Disability related to physical function (amputation, spinal cord injury, cerebral palsy, or other physical disability) Swimmers are divided into ten classes, from S1 to S10, based on degree of functional disability, with Class S1 having the most sever level of disability (source: J-FCS classification regulations)

Decked out in bright DOCOMO red, supporters started cheering as soon as the race began, with Yamada smoothly proceeding to the final. In the lane beside him was his actual rival for the 2020 Tokyo Olympics, Timothy Disken (Australia). The arena quietened to silence as all eyes focused on the start.

Image: The arena quietened to silence as all eyes focused on the start.
Image: In the final, with a reaction time of 0.72 seconds, Yamada hit the water third out of the eight swimmers.

In the final, with a reaction time of 0.72 seconds, Yamada hit the water third out of the eight swimmers. Timothy Disken had a slight lead. Riding his momentum, Disken powered ahead to finish first, setting a new championship record of 25:54 seconds. Yamada surged after Disken, but was unable to better his time, finishing in second place with a time of 26:46 seconds to win the Silver Medal.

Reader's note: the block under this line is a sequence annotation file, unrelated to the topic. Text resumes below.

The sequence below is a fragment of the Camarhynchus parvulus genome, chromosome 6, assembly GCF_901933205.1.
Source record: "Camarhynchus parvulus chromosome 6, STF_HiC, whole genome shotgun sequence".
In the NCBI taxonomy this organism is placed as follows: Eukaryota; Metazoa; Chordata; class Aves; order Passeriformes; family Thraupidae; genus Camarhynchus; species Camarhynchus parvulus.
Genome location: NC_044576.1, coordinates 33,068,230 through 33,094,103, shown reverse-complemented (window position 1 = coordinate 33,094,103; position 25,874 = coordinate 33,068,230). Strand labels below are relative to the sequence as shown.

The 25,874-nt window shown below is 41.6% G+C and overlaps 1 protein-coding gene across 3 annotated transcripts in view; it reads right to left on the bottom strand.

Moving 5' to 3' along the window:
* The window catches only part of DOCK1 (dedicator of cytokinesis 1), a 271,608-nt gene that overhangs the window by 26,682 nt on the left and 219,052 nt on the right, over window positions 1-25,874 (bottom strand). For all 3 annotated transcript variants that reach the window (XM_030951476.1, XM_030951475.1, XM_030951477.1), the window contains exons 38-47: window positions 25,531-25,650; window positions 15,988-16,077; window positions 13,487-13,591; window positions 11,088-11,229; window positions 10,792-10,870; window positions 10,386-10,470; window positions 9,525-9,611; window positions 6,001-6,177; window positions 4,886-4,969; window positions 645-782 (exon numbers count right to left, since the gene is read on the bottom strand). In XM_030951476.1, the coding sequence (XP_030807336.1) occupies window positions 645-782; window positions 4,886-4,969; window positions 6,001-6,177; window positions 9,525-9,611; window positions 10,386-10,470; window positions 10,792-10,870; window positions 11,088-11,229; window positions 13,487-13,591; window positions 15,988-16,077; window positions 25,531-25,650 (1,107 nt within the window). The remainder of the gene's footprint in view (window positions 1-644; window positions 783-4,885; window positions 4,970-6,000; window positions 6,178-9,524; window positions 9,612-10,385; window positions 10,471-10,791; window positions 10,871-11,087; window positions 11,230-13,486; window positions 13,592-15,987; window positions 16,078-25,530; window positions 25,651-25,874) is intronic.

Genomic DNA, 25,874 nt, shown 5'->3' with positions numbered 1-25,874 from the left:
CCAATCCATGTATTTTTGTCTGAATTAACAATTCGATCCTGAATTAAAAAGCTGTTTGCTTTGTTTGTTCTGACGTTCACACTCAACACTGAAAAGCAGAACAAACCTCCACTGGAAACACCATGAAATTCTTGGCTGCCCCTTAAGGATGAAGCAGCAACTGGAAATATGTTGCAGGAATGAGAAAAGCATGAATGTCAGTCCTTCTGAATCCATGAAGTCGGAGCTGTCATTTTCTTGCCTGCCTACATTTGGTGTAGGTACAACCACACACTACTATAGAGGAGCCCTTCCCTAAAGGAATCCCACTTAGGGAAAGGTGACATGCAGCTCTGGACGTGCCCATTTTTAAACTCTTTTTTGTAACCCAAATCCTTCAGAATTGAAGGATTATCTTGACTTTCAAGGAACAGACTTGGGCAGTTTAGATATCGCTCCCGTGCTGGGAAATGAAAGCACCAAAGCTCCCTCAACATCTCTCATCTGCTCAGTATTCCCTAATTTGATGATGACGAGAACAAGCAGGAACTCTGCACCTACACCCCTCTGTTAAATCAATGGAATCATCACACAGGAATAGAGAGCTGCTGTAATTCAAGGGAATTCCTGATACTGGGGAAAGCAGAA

After the race, Yamada spoke about his motivation for future competitions, saying, “Today I made some mistakes, and so I was unable to achieve the results I had been aiming for. I would like to produce good results at the Asian Para (2018 Asian Para Games; held in October in Jakarta, Indonesia).”

Image: Yamada finished with a time of 26:46 seconds, just missing out on first place to win the Silver Medal.

Yamada finished with a time of 26:46 seconds, just missing out on first place to win the Silver Medal.